no problem... i think you're the guy who sent the original link a few weeks ago anyway... good idea there about the pickle jar... i've got my leftovers in a coffee can, and it doesn't seal all that well...

i've used the can of spray silicone before... what was funny was that as i was painting, the smell was identical to the stuff in the can...

Verlager
2005-10-14, 17:49
It just sounds like a mess, smearing that slurry on the tarp. I will try it next year in a paint sprayer, which will atomize it and apply it evenly. That is, assuming I can get the stuff thru the nozzle.

Seeker
2005-10-15, 00:57
not at all... that's why you use a foam brush... you can do a couple feet wide with each dipping of the brush, and maybe get 2 brush widths (is that a word?) high... doesn't drip much, but maybe that's just me being neat...

stuff you used in a paint sprayer i'm guessing would be really thin...maybe a lot less silcone/oz of mix...

CanoeCamper
2005-11-26, 17:36
Ummm... Experience?

Ive used a few, and I know many others who have as well.

Ok, fill your sack with water and poke your finger into it. Not much pressure, just enough to "dent" the side a little. I'll bet water leaks from the pressure point. Now imagine a pressure point all the way across where the clothesline touches the top of the tarp.

Sgathak
2005-11-27, 00:08
If the bag is made of sylnylon, it will not leak unless there is a hole in it.

Same thing with a tarp.

It is impermiable.

youngblood
2005-11-27, 10:55
There are limits to 'waterproof'.

Think about wrist watches or cameras... some are waterproof to depths of 3 feet, some 10 feet, some 30 meters, some 50 meters, some 100 meters and then others are waterproof to depths of 300 meters. What do you think will happen to a camera that is waterproof to 10 feet if you take it SCUBA diving to a depth of 120 feet... it will likely be full of water when you surface. On the other hand, if you took it snorkling where you didn't dive more that 10 feet deep you would expect it be fine... unless you waved it around as quickly as possible because you would have added a dynamic pressure to the weight of a 10 foot column of water.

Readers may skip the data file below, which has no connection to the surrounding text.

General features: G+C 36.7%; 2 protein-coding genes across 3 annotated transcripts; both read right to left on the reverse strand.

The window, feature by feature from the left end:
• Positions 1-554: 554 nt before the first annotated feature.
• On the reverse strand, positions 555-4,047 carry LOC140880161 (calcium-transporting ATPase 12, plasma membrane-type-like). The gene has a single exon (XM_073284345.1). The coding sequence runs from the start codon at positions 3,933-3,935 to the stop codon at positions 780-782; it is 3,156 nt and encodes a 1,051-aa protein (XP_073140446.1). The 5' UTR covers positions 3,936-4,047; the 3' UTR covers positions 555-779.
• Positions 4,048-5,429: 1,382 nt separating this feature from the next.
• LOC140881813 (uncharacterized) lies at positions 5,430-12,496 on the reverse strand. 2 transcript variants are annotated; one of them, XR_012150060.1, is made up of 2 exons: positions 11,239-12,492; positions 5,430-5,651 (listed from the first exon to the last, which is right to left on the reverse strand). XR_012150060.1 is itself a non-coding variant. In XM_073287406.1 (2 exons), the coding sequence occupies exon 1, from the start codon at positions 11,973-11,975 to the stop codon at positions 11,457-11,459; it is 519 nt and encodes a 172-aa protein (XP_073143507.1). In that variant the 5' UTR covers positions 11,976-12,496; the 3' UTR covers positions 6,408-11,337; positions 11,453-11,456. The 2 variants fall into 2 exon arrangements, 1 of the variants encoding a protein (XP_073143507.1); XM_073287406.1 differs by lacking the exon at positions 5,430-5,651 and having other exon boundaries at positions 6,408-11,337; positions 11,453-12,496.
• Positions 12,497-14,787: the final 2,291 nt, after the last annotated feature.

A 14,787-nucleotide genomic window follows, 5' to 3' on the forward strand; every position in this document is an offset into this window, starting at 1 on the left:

Same situation with silnylon, it is specified to be waterproof to a certain pressure but it is not near the pressure that tradition high quality tent flys are specified to. Silnylon does not necessarily, or even usually rip or tear when it waterproofness rating is exceeded, with rain it just comes through like a fine mist. With a bag of water, water would just seep through.

Some manufactured water bags might apply a coating of polyurethane coating to increase the waterproofness like The North Face does with the silnylon fly on their Tadpole 23 tent. Check out the add copy on this Campmor link about the additional coating: http://www.campmor.com/webapp/wcs/stores/servlet/ProductDisplay?productId=39165038&memberId=12500226 . The coating is added to the silnylon so that the silnylon will be waterproof to The North Face's internal specifications for waterproof tent flys.

Sgathak
2005-11-27, 16:41
Whatever. Nevermind.

Silnylon apparently is utterly waterproof for everyone but you.